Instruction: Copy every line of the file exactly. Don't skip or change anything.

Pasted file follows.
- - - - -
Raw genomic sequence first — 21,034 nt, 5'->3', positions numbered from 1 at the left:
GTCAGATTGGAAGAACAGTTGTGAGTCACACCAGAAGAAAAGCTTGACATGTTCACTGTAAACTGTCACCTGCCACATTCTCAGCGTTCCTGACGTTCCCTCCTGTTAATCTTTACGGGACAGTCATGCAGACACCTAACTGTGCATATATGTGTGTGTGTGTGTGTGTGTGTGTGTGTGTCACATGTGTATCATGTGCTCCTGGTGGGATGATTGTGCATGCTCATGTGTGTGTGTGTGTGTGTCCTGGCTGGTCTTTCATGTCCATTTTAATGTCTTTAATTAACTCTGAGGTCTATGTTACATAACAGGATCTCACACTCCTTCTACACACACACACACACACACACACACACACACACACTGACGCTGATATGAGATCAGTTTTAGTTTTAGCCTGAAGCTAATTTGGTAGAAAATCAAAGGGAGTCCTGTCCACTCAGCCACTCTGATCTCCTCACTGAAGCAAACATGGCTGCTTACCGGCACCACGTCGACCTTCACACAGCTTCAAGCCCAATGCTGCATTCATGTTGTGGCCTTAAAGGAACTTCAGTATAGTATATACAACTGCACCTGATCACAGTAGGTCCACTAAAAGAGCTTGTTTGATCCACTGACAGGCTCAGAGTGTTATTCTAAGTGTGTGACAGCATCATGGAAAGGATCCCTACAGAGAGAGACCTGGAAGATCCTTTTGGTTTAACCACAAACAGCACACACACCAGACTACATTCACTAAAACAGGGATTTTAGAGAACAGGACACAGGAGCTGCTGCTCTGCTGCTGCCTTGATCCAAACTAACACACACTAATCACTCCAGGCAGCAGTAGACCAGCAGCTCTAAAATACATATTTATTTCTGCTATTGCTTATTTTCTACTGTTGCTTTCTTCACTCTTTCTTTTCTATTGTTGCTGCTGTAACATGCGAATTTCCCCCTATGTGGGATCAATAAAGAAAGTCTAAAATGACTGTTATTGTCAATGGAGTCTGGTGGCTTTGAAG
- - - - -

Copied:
Raw genomic sequence first — 21,034 nt, 5'->3', positions numbered from 1 at the left:
GTCAGATTGGAAGAACAGTTGTGAGTCACACCAGAAGAAAAGCTTGACATGTTCACTGTAAACTGTCACCTGCCACATTCTCAGCGTTCCTGACGTTCCCTCCTGTTAATCTTTACGGGACAGTCATGCAGACACCTAACTGTGCATATATGTGTGTGTGTGTGTGTGTGTGTGTGTGTGTCACATGTGTATCATGTGCTCCTGGTGGGATGATTGTGCATGCTCATGTGTGTGTGTGTGTGTGTCCTGGCTGGTCTTTCATGTCCATTTTAATGTCTTTAATTAACTCTGAGGTCTATGTTACATAACAGGATCTCACACTCCTTCTACACACACACACACACACACACACACACACACACACTGACGCTGATATGAGATCAGTTTTAGTTTTAGCCTGAAGCTAATTTGGTAGAAAATCAAAGGGAGTCCTGTCCACTCAGCCACTCTGATCTCCTCACTGAAGCAAACATGGCTGCTTACCGGCACCACGTCGACCTTCACACAGCTTCAAGCCCAATGCTGCATTCATGTTGTGGCCTTAAAGGAACTTCAGTATAGTATATACAACTGCACCTGATCACAGTAGGTCCACTAAAAGAGCTTGTTTGATCCACTGACAGGCTCAGAGTGTTATTCTAAGTGTGTGACAGCATCATGGAAAGGATCCCTACAGAGAGAGACCTGGAAGATCCTTTTGGTTTAACCACAAACAGCACACACACCAGACTACATTCACTAAAACAGGGATTTTAGAGAACAGGACACAGGAGCTGCTGCTCTGCTGCTGCCTTGATCCAAACTAACACACACTAATCACTCCAGGCAGCAGTAGACCAGCAGCTCTAAAATACATATTTATTTCTGCTATTGCTTATTTTCTACTGTTGCTTTCTTCACTCTTTCTTTTCTATTGTTGCTGCTGTAACATGCGAATTTCCCCCTATGTGGGATCAATAAAGAAAGTCTAAAATGACTGTTATTGTCAATGGAGTCTGGTGGCTTTGAAG